resource hub | Changes to Building Regulations: getting homes and buildings fit for the future

Changes to Building Regulations: getting homes and buildings fit for the future

According to the United Nations Environment Programme, the built environment is responsible for a considerable amount of global energy use and waste – accounting for around 40% of total energy use and contributing approximately 30% of greenhouse gas emissions.

 

A growing number of countries are committing to achieve carbon neutrality within the next few decades – the UK being one of them. Our Government has set a target of net zero emissions by 2050. In order to help meet this target, the Government has proposed changes to Part L (conservation of fuel and power) and Part F (ventilation) of the Building Regulations in both domestic and non-domestic buildings via the Future Homes Standard and Future Buildings Standard consultations.

 

Background on the consultation process

 

The first stage of the consultation, the Future Homes Standard, ran from October 2019 to February 2020 and looked at the energy efficiency requirements for new homes. The Government have published their response to the Future Homes Standard consultation.

 

Outcomes of the Future Home Standard consultation:

 

  • From 2021 new homes will be expected to produce 31% lower carbon emissions
  • By 2025 new homes should not be heated by fossil fuels
  • New homes will be subject to an overheating mitigation requirement (see part-two details that follows)
  • Transitional arrangements will last for one year and apply to individual homes, rather than an entire development

 

The Future Buildings Standard consultation process


The second stage of the consultation process, Future Buildings Standard, is due to finish on 13 April. This stage focuses on the energy and ventilation standards for non-domestic buildings, existing homes and includes proposals to mitigate against overheating in residential buildings.

 

What the Future Buildings Standard consultation addresses

 

This stage of the consultation is open until 13 April 2021. The Government is seeking views on the following areas:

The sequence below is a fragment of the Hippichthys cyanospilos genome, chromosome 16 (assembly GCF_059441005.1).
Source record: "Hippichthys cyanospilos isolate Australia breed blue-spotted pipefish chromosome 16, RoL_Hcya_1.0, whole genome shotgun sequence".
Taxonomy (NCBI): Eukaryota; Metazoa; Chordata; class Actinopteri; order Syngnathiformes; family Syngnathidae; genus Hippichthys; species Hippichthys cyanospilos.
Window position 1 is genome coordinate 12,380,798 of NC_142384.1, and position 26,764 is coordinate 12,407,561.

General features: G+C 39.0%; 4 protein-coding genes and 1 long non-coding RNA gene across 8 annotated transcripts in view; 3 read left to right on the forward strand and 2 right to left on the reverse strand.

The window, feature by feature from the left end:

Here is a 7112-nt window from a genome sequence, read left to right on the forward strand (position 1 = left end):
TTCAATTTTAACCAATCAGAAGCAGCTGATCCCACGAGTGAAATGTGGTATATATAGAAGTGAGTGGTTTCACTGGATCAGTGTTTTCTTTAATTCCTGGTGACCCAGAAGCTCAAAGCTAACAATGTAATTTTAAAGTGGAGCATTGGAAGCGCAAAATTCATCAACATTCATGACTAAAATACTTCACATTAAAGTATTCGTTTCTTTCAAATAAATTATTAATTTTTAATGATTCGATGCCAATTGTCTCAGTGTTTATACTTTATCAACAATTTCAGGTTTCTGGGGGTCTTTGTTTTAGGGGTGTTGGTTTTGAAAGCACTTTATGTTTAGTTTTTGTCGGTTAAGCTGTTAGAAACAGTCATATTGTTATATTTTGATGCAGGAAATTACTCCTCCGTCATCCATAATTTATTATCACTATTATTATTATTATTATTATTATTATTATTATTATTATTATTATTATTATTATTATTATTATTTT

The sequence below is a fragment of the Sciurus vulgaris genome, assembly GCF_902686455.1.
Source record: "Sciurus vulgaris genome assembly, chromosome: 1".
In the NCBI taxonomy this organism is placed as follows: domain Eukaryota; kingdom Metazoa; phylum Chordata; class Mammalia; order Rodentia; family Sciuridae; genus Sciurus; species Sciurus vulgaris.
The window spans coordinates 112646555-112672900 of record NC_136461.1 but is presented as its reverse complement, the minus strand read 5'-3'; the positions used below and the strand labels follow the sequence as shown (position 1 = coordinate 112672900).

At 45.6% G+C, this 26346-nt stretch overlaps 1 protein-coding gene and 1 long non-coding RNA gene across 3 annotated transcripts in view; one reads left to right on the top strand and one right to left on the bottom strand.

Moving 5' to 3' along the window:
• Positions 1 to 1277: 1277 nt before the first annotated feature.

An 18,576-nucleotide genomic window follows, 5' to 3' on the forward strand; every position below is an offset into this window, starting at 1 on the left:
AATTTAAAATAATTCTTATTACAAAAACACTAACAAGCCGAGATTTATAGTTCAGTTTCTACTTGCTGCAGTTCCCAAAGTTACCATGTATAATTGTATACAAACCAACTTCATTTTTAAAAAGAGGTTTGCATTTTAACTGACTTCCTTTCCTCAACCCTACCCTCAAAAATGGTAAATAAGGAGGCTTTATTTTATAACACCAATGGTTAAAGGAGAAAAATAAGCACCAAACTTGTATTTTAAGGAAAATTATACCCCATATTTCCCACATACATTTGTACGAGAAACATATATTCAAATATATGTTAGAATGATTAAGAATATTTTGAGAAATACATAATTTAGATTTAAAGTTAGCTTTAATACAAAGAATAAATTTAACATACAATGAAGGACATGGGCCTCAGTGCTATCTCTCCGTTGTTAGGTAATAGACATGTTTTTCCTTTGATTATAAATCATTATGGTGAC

Non-domestic buildings:

 

  • Uplift energy efficiency standards for new non-domestic buildings in 2021 which is intended to deliver a 27% reduction in carbon emissions compared to the existing Part L standard. The interim uplift will ensure that construction professionals and supply chains are working to higher specifications in readiness for the proposed introduction of the Future Buildings Standard from 2025
  • Improvements to the non-domestic energy modelling methodologies
  • Improvements to standards when work is carried out in existing non-domestic buildings
  • Changes to Part F (ventilation) and its associated Approved Document guidance, for both new and existing non-domestic buildings
  • Proposals to introduce a new overheating mitigation requirement in the Building Regulations for new non-domestic buildings classed as residential

 

Domestic buildings:

 

  • A new overheating mitigation requirement in the Building Regulations for new homes
  • Improvements to standards when work is carried out in existing homes
  • Reconsulting on the Fabric Energy Efficiency Standard, as well as other standards for building services in new homes and guidance on the calibration of devices that carry out airtightness testing
  • Changes to Part F (ventilation) and its associated Approved Document guidance

 

The details of proposed changes are available from the consultation document on the Future Buildings Standard page on GOV.UK. It considers proposed standards for thermal elements, heating, lighting, hot water, ventilation, new and replacement windows/doors and more.

 

How to take part

 

Make sure you have your say. Contribute your views on the Future Buildings Standard consultation before 13 April.


 

Find out about Premier Guarantee’s building control services.


If you’re interested in learning more about the carbon impact of the built environment, check out this infographic from the UK Green Building Council.

 


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